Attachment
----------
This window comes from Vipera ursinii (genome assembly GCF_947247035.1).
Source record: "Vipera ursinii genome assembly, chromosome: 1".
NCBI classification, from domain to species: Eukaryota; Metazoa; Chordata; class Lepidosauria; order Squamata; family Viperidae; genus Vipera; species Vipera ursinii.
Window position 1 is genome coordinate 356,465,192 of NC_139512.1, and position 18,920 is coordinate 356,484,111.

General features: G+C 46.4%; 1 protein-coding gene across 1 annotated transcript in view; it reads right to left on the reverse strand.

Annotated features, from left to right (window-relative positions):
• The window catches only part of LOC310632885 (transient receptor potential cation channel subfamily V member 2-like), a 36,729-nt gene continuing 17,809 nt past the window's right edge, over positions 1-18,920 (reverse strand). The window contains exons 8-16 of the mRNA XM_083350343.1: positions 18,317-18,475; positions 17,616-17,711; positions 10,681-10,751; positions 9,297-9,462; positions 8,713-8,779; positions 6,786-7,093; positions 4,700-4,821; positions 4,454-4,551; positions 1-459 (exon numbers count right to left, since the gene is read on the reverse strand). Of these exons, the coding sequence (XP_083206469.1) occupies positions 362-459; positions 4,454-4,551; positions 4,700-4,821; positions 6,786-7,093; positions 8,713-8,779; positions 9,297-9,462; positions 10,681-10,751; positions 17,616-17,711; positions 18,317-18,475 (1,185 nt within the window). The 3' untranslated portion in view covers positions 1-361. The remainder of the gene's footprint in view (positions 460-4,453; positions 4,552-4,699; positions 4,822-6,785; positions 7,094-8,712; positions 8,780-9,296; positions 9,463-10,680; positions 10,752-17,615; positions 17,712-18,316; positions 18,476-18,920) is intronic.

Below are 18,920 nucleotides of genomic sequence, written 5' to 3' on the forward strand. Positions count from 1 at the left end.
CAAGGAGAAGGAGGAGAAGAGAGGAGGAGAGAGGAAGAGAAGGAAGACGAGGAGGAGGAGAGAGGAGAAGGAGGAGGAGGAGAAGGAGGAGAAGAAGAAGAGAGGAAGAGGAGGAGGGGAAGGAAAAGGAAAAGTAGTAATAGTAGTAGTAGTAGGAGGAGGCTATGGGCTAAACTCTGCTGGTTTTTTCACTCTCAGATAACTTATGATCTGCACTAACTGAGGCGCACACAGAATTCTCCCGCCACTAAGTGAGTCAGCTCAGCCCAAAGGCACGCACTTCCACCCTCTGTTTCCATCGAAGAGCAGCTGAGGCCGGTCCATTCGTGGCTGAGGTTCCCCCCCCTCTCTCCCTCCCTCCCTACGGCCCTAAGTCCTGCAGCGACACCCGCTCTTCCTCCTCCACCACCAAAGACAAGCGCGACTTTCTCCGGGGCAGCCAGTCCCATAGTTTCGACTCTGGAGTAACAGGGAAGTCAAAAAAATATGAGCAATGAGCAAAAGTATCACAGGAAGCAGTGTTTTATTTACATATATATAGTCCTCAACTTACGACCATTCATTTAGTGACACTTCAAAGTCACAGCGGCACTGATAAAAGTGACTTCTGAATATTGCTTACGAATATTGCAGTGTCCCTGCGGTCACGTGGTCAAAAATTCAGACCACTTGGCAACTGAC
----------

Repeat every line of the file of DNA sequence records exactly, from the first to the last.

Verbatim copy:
This window comes from Vipera ursinii (genome assembly GCF_947247035.1).
Source record: "Vipera ursinii genome assembly, chromosome: 1".
NCBI classification, from domain to species: Eukaryota; Metazoa; Chordata; class Lepidosauria; order Squamata; family Viperidae; genus Vipera; species Vipera ursinii.
Window position 1 is genome coordinate 356,465,192 of NC_139512.1, and position 18,920 is coordinate 356,484,111.

General features: G+C 46.4%; 1 protein-coding gene across 1 annotated transcript in view; it reads right to left on the reverse strand.

Annotated features, from left to right (window-relative positions):
• The window catches only part of LOC310632885 (transient receptor potential cation channel subfamily V member 2-like), a 36,729-nt gene continuing 17,809 nt past the window's right edge, over positions 1-18,920 (reverse strand). The window contains exons 8-16 of the mRNA XM_083350343.1: positions 18,317-18,475; positions 17,616-17,711; positions 10,681-10,751; positions 9,297-9,462; positions 8,713-8,779; positions 6,786-7,093; positions 4,700-4,821; positions 4,454-4,551; positions 1-459 (exon numbers count right to left, since the gene is read on the reverse strand). Of these exons, the coding sequence (XP_083206469.1) occupies positions 362-459; positions 4,454-4,551; positions 4,700-4,821; positions 6,786-7,093; positions 8,713-8,779; positions 9,297-9,462; positions 10,681-10,751; positions 17,616-17,711; positions 18,317-18,475 (1,185 nt within the window). The 3' untranslated portion in view covers positions 1-361. The remainder of the gene's footprint in view (positions 460-4,453; positions 4,552-4,699; positions 4,822-6,785; positions 7,094-8,712; positions 8,780-9,296; positions 9,463-10,680; positions 10,752-17,615; positions 17,712-18,316; positions 18,476-18,920) is intronic.

Below are 18,920 nucleotides of genomic sequence, written 5' to 3' on the forward strand. Positions count from 1 at the left end.
CAAGGAGAAGGAGGAGAAGAGAGGAGGAGAGAGGAAGAGAAGGAAGACGAGGAGGAGGAGAGAGGAGAAGGAGGAGGAGGAGAAGGAGGAGAAGAAGAAGAGAGGAAGAGGAGGAGGGGAAGGAAAAGGAAAAGTAGTAATAGTAGTAGTAGTAGGAGGAGGCTATGGGCTAAACTCTGCTGGTTTTTTCACTCTCAGATAACTTATGATCTGCACTAACTGAGGCGCACACAGAATTCTCCCGCCACTAAGTGAGTCAGCTCAGCCCAAAGGCACGCACTTCCACCCTCTGTTTCCATCGAAGAGCAGCTGAGGCCGGTCCATTCGTGGCTGAGGTTCCCCCCCCTCTCTCCCTCCCTCCCTACGGCCCTAAGTCCTGCAGCGACACCCGCTCTTCCTCCTCCACCACCAAAGACAAGCGCGACTTTCTCCGGGGCAGCCAGTCCCATAGTTTCGACTCTGGAGTAACAGGGAAGTCAAAAAAATATGAGCAATGAGCAAAAGTATCACAGGAAGCAGTGTTTTATTTACATATATATAGTCCTCAACTTACGACCATTCATTTAGTGACACTTCAAAGTCACAGCGGCACTGATAAAAGTGACTTCTGAATATTGCTTACGAATATTGCAGTGTCCCTGCGGTCACGTGGTCAAAAATTCAGACCACTTGGCAACTGAC